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Instruction of Hospitalized Patients by Respiratory Therapists on Metered-Dose Inhaler Use Leads to Decrease in Patient Errors

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Abstract:

BACKGROUND: Hospitalized patients have been shown to make several errors in using metered-dose inhalers (MDIs), which can lead to poor medication delivery. METHODS: This study was designed to look at the potential benefit of a respiratory therapist (RT) giving instruction on the use of MDIs to hospitalized patients with obstructive lung disease. A baseline group of 58 patients was observed by a physician while performing 2 actuations of their MDI and the number of errors they committed, based on the National Institutes of Health's recommended 8 steps for proper MDI use, was recorded. After a program of MDI instruction (which included encouragement to use a spacer) by an RT was performed, a second group of hospitalized patients was again observed by a physician to determine if their error rate was reduced. RESULTS: The baseline error rate was 6.72 (out of 15 possible) errors per patient, and improved to 2.43 errors per patient after RT-provided instruction (p < 0.001). This improvement was still significant after controlling for an increased use of spacers in the post-instruction group of patients (27.6% and 91.7% spacer use before and after education). CONCLUSIONS: Instruction of hospitalized patients with obstructive lung disease by an RT improves their correct use of MDIs and increases their use of spacers while in the hospital.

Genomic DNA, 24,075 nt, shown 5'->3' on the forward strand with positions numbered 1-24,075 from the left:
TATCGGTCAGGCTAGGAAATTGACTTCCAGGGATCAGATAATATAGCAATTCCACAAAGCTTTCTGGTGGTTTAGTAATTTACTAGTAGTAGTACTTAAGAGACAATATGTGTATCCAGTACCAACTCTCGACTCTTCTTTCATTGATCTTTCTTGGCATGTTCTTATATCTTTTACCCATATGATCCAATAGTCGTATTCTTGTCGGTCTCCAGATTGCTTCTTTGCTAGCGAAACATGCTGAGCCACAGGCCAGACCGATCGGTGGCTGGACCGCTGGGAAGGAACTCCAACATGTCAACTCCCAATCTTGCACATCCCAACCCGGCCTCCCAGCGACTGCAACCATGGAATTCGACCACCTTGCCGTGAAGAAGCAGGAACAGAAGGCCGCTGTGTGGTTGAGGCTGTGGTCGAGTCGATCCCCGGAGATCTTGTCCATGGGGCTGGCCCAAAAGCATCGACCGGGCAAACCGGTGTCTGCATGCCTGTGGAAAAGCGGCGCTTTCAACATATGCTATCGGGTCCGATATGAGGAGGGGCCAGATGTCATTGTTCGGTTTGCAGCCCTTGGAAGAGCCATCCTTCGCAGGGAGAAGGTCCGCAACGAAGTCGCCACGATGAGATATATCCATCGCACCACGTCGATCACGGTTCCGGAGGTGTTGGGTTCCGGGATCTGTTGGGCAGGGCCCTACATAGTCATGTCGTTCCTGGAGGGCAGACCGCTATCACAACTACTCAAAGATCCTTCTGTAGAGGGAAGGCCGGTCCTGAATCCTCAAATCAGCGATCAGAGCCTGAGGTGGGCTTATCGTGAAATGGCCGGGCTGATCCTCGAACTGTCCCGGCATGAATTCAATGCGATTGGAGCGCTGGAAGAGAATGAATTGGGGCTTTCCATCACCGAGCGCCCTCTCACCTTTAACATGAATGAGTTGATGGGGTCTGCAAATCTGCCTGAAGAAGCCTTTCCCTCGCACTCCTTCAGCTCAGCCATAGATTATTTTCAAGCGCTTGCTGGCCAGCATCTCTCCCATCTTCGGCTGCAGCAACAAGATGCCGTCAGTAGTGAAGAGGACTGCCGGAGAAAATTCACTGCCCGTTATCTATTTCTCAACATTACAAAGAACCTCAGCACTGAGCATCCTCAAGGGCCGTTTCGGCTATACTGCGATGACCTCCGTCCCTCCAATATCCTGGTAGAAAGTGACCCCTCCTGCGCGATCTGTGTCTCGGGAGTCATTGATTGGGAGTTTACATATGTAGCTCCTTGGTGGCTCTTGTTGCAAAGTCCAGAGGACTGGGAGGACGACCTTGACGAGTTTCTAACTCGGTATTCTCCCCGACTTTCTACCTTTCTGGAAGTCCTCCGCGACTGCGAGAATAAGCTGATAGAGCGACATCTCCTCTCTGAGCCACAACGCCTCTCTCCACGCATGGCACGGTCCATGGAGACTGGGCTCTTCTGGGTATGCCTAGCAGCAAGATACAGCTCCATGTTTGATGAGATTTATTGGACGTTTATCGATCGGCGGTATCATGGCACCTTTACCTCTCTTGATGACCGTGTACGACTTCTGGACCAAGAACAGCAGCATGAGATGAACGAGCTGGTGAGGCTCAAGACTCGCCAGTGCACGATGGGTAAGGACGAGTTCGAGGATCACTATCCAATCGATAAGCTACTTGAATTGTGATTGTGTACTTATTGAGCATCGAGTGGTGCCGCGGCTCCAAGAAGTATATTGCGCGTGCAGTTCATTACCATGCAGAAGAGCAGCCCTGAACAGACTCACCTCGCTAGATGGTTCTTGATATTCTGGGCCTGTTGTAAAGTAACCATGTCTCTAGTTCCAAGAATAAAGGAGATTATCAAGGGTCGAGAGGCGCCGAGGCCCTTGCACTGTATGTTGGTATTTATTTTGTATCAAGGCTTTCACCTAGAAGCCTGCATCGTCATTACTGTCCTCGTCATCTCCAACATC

Keywords: EDUCATION; METERED-DOSE INHALER; OBSTRUCTIVE LUNG DISEASE; RESPIRATORY THERAPIST; SPACER

Document Type: Research Article

Affiliations: 1: Madigan Army Medical Center, Tacoma, Washington, Department of Nuclear Medicine, Brooke Army Medical Center, San Antonio, Texas 2: Madigan Army Medical Center, Tacoma, Washington, Mayo Clinic, Rochester Minnesota 3: Madigan Army Medical Center, Tacoma, Washington 4: Madigan Army Medical Center, Attention: MCHJ-EDME, Tacoma WA 98431;, Email: bernard.roth@nw.amedd.army.mil

Publication date: August 1, 2005

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